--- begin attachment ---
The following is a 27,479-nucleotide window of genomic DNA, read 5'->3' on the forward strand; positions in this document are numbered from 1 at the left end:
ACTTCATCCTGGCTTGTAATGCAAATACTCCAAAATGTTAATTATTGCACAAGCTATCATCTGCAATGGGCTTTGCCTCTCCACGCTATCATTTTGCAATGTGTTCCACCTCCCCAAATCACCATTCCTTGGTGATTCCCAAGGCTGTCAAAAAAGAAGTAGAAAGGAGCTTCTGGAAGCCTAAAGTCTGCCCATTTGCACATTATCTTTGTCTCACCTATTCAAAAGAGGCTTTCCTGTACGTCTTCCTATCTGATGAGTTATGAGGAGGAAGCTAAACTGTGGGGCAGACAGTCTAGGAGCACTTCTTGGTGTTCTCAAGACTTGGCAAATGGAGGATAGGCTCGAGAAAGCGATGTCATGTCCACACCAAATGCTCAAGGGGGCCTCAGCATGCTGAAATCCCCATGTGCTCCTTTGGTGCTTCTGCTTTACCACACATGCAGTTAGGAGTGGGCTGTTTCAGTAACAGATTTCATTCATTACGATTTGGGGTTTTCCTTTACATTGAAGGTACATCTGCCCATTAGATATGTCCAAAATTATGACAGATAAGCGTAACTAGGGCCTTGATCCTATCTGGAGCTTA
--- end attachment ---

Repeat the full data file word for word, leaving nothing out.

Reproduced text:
The following is a 27,479-nucleotide window of genomic DNA, read 5'->3' on the forward strand; positions in this document are numbered from 1 at the left end:
ACTTCATCCTGGCTTGTAATGCAAATACTCCAAAATGTTAATTATTGCACAAGCTATCATCTGCAATGGGCTTTGCCTCTCCACGCTATCATTTTGCAATGTGTTCCACCTCCCCAAATCACCATTCCTTGGTGATTCCCAAGGCTGTCAAAAAAGAAGTAGAAAGGAGCTTCTGGAAGCCTAAAGTCTGCCCATTTGCACATTATCTTTGTCTCACCTATTCAAAAGAGGCTTTCCTGTACGTCTTCCTATCTGATGAGTTATGAGGAGGAAGCTAAACTGTGGGGCAGACAGTCTAGGAGCACTTCTTGGTGTTCTCAAGACTTGGCAAATGGAGGATAGGCTCGAGAAAGCGATGTCATGTCCACACCAAATGCTCAAGGGGGCCTCAGCATGCTGAAATCCCCATGTGCTCCTTTGGTGCTTCTGCTTTACCACACATGCAGTTAGGAGTGGGCTGTTTCAGTAACAGATTTCATTCATTACGATTTGGGGTTTTCCTTTACATTGAAGGTACATCTGCCCATTAGATATGTCCAAAATTATGACAGATAAGCGTAACTAGGGCCTTGATCCTATCTGGAGCTTA